21 November 2019
In a new paper, published in Neuropsychopharmacology, which demonstrates that juvenile zebrafish are a suitable model to study aggression, Zantiks AD units were used to test fish for attention levels, impulsivity and learning.
Carreno Gutierrez et al identify caffeine and sildenafil as drugs to reduce zebrafish aggression. During the study adult zebrafish were tested in Zantiks AD units using the 5-choice serial reaction time task (5-CSRTT) and Pavlovian fear conditioning protocols. Ten adult wild-type zebrafish were trained to associate a light with a food reward in the 5-CSRTT, to test their attention levels, and then, by adding a 10 second variable pre-stimulus interval, they were tested for premature (impulsive) responses. Caffeine prompted a decrease in correct responses (attention) but an increase in premature (impulsive) responses. Sildenafil, in contrast, showed an increase in correct responses but decrease in premature responses.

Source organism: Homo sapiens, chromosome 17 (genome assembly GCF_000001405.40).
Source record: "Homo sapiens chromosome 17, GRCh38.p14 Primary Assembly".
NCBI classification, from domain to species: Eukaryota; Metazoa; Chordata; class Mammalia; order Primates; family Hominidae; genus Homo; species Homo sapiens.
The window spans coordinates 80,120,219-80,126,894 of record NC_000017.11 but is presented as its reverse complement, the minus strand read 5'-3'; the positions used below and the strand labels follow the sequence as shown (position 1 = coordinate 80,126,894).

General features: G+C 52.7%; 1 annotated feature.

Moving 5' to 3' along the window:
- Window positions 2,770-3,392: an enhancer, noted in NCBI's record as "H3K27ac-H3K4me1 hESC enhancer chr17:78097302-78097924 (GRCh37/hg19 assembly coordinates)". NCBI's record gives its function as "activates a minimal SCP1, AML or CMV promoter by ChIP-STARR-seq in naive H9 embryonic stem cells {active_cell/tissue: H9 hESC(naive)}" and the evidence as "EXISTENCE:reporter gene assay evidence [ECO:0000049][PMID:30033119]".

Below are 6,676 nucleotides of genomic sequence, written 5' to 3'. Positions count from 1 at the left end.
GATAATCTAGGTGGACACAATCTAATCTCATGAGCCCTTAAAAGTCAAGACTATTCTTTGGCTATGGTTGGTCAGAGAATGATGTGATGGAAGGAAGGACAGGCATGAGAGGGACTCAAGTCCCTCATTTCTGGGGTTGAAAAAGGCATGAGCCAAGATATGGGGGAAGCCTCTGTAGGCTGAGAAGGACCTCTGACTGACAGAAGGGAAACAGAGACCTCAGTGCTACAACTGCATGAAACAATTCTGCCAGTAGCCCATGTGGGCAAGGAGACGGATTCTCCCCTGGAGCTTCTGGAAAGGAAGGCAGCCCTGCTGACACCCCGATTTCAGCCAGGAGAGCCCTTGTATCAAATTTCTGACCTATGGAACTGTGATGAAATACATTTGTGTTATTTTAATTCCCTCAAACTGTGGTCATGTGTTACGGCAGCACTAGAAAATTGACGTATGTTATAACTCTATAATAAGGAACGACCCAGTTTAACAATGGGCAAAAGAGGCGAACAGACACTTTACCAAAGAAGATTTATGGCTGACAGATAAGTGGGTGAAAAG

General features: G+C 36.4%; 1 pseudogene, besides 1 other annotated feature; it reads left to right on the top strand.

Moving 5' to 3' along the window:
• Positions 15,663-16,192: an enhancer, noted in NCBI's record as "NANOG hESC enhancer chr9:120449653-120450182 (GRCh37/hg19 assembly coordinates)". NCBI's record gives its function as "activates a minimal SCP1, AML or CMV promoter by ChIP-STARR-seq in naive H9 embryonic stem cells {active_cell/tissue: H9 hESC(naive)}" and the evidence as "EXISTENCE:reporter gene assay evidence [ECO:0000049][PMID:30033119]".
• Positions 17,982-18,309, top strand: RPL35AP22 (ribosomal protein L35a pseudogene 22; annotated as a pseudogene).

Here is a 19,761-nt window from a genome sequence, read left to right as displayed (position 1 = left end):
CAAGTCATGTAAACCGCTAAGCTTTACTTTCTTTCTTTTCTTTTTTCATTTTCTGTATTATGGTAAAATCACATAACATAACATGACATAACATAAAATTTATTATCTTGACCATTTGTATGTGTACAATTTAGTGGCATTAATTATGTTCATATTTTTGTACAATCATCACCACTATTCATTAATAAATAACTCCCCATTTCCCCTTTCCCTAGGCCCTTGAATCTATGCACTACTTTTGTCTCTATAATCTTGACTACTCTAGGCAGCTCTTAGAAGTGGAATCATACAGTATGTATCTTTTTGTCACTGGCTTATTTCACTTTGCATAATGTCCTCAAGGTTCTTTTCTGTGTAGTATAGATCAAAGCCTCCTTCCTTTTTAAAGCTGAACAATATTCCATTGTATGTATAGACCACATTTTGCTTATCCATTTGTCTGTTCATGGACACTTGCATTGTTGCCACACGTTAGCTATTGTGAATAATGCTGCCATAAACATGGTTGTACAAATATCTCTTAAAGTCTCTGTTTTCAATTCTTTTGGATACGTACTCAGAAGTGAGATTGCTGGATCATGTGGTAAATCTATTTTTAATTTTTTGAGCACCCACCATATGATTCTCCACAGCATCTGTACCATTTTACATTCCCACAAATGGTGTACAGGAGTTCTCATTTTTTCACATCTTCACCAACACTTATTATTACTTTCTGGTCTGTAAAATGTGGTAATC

However following exposure to high levels of either caffeine or sildnafil in the Pavlovian fear conditioning test, neither group differed from the control group, suggesting that aversive learning was not effected. The learning of the fish was evaluated from measurement of their change in preference for a conditioned stimulus following pairing with a brief, mild electric shock.
The paper, Screening for drugs to reduce zebrafish aggression identifies caffeine and sildenafil, was published on 1 November 2019 - a full description of the adult behaviour methods can be found in the paper's Supplementary material.